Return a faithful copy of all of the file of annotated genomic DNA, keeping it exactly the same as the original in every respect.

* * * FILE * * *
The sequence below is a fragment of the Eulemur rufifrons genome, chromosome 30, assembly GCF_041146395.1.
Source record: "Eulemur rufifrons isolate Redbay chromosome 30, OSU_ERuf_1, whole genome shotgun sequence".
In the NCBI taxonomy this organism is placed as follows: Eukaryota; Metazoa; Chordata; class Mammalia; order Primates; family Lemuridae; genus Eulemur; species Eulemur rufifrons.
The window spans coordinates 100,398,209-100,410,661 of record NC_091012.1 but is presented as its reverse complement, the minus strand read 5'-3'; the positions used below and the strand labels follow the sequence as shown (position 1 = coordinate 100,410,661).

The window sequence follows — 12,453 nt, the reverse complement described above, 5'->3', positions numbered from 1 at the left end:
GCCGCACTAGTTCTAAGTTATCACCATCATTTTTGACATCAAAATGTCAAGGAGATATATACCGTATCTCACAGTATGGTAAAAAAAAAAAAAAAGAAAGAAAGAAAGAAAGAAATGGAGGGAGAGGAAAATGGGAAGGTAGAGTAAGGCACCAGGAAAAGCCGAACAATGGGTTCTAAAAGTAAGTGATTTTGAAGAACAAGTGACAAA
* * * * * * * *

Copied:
The sequence below is a fragment of the Eulemur rufifrons genome, chromosome 30, assembly GCF_041146395.1.
Source record: "Eulemur rufifrons isolate Redbay chromosome 30, OSU_ERuf_1, whole genome shotgun sequence".
In the NCBI taxonomy this organism is placed as follows: Eukaryota; Metazoa; Chordata; class Mammalia; order Primates; family Lemuridae; genus Eulemur; species Eulemur rufifrons.
The window spans coordinates 100,398,209-100,410,661 of record NC_091012.1 but is presented as its reverse complement, the minus strand read 5'-3'; the positions used below and the strand labels follow the sequence as shown (position 1 = coordinate 100,410,661).

The window sequence follows — 12,453 nt, the reverse complement described above, 5'->3', positions numbered from 1 at the left end:
GCCGCACTAGTTCTAAGTTATCACCATCATTTTTGACATCAAAATGTCAAGGAGATATATACCGTATCTCACAGTATGGTAAAAAAAAAAAAAAAGAAAGAAAGAAAGAAAGAAATGGAGGGAGAGGAAAATGGGAAGGTAGAGTAAGGCACCAGGAAAAGCCGAACAATGGGTTCTAAAAGTAAGTGATTTTGAAGAACAAGTGACAAA